Research carried out amongst blind and partially sighted people has today [16 October] revealed that other people’s limited knowledge and understanding of sight loss is the biggest barrier they face in their everyday lives . A general lack of awareness, incorrect assumptions and outdated stereotypes all make day-to-day life harder for people with sight loss.
These poor societal attitudes and lack of awareness were judged to be a bigger barrier to inclusion than practical challenges including finding and keeping a job, navigating streets and using public transport.
The findings were backed up by a poll of the general public  which revealed that 50 per cent believe that blind and partially sighted people would struggle to find and hold down a job. 28 per cent of those surveyed wrongly believe that blind and partially sighted people cannot read books and 31 per cent said that blind and partially sighted people cannot enjoy TV and film.
The survey also suggested that people lack confidence when it comes to providing assistance. Nearly half (44 per cent) of people surveyed admitted that they would not always help a blind or partially sighted person, with 8 per cent saying they would be afraid of causing offence, and a further 8 per cent feeling unsure of how to help.
The research has been released by the Royal National Institute of Blind People (RNIB) to mark its 150th anniversary and launch of the charity’s new vision: a world without barriers for blind and partially sighted people.
Eleanor Southwood, Chair of RNIB, said: “It’s sad to hear that above anything else, it’s outdated attitudes and a lack of confidence amongst the general public that presents the biggest challenge for blind and partially sighted people.
“We’ve come a long way since RNIB was formed in 1868, but as the research shows, we’ve still got a lot of work to do in raising awareness of what it really means to have sight loss. As we mark our 150th anniversary and look to the future, we’re even more determined to create a world free of barriers for people with sight loss, where we can live the lives we want to lead and are valued for who we are, not defined by the disabilities we have.”
She added: “Removing these barriers depends on blind and partially sighted people having the confidence, practical and emotional support and opportunities to thrive. It’s also about feeling connected to other people, locally or through shared interests, and, as the research shows, improving society’s understanding of the experience and spectrum of sight loss.
“This is a key area of focus for us. Working with our partners in other charities, business and government, we want to make sure everyone can access the advice and support they need and that nobody feels alone in a world that includes and values us all. It’s an ambitious vision but one I’m confident we can achieve as we move into an exciting new chapter of our story.”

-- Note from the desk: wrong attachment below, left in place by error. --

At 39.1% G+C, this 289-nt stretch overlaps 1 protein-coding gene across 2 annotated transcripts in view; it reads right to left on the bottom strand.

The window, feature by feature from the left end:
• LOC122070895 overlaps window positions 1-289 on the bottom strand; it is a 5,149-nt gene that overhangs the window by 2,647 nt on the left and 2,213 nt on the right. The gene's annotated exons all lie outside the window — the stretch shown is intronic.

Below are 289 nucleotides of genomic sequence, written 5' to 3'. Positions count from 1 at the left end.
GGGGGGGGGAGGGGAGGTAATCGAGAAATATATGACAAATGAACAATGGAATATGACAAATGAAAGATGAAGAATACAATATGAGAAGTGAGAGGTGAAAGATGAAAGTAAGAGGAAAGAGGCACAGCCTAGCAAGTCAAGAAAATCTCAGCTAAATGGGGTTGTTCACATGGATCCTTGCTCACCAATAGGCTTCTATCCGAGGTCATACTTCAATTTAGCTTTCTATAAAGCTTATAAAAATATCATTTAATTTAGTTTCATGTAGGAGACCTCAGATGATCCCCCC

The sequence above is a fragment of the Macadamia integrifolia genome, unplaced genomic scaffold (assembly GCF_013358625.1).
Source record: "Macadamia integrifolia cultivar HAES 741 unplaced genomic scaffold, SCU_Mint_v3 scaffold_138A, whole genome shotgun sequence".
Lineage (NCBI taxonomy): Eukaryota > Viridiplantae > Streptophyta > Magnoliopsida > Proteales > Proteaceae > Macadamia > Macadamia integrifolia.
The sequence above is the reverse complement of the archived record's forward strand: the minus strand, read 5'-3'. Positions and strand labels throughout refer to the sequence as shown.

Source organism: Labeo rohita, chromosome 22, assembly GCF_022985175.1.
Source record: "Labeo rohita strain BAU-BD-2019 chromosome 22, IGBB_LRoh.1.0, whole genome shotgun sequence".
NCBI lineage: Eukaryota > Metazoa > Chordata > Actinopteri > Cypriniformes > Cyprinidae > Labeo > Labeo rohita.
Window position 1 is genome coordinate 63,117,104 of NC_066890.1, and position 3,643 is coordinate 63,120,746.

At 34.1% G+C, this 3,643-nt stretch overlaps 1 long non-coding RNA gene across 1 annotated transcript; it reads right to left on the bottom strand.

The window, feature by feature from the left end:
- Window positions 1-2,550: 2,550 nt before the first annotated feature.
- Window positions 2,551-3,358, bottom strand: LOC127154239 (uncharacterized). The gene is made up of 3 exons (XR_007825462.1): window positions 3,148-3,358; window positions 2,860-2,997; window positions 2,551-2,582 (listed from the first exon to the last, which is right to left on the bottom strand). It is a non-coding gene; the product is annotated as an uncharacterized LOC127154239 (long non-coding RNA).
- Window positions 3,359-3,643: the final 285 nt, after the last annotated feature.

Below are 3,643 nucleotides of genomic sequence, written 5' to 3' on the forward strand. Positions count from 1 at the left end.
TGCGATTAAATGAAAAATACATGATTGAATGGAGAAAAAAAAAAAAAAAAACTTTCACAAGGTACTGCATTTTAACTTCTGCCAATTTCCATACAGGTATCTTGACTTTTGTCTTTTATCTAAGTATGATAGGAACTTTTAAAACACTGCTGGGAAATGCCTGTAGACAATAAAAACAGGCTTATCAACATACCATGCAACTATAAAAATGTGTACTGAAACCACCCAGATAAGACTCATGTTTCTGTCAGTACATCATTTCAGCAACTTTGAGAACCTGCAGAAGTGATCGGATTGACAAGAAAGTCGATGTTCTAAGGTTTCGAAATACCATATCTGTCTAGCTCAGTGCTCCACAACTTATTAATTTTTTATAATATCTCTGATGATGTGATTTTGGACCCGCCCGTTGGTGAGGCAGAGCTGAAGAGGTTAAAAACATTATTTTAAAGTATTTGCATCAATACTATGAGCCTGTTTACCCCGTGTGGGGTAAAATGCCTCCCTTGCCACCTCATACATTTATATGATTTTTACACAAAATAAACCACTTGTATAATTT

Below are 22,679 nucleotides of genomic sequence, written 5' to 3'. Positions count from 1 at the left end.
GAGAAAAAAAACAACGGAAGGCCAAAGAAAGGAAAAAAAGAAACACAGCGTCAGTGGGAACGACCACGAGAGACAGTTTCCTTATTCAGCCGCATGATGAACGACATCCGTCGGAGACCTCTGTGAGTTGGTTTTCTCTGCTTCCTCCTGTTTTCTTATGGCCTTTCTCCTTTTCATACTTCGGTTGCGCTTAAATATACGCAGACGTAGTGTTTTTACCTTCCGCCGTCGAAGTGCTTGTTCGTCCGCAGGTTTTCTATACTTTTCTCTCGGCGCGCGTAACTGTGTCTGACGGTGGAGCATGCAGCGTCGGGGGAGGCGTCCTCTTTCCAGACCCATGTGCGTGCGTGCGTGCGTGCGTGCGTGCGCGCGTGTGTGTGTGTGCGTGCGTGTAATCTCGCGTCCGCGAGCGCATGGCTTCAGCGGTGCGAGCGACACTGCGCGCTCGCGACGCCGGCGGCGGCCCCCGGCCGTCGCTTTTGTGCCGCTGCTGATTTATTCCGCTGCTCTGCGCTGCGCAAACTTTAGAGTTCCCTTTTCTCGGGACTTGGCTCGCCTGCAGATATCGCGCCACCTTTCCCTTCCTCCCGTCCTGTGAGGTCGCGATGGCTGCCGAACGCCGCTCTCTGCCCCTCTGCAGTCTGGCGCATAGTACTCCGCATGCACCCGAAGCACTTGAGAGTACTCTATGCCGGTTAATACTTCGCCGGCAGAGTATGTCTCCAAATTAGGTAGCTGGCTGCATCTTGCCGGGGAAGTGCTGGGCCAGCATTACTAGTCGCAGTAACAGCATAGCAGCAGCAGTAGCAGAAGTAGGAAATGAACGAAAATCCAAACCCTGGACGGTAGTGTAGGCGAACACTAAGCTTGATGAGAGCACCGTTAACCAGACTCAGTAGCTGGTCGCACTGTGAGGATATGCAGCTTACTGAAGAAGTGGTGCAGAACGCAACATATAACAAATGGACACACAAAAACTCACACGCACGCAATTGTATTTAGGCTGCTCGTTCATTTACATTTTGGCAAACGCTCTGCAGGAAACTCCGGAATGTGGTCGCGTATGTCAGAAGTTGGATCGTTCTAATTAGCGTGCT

The charity recently unveiled a new brand supported by a series of adverts and short films which use everyday scenarios and humour to urge people to see the person, not the sight loss.
 RNIB research which collected the views of over 600 blind and partially sighted people around the barriers they face in order to inform planning in our 150th year.
 The research for RNIB was carried out by Research Without Barriers (RWB) between 05/10/2018 and 08/10/2018 amongst a panel resulting in 1,013 respondents. All research conducted adheres to the MRS Codes of Conduct (2010) in the UK and ICC/ESOMAR World Research Guidelines.
Two short films are available as follows:
High resolution images, interviews with RNIB spokespeople and case studies and other content available on request.
All media enquiries to RNIB’s PR team on [email protected] or 020 7391 2223. For urgent enquiries out-of-hours, please call 07968 482812.
We are the Royal National Institute of Blind People (RNIB).
Every six minutes, someone in the UK begins to lose their sight. RNIB is taking a stand against exclusion, inequality and isolation to create a world without barriers where people with sight loss can lead full lives. A different world where society values blind and partially sighted people not for the disabilities they’ve overcome, but for the people they are.
RNIB. See differently.
Call the RNIB Helpline on 0303 123 9999 or visit www.rnib.org.uk
Eleanor Southwood was born in 1982 with a genetic condition called Leber’s congenital amaurosis and she has never had any useful sight. She is Chair of the Royal National Institute of Blind People (RNIB) and is a local Councillor in Brent, north west London.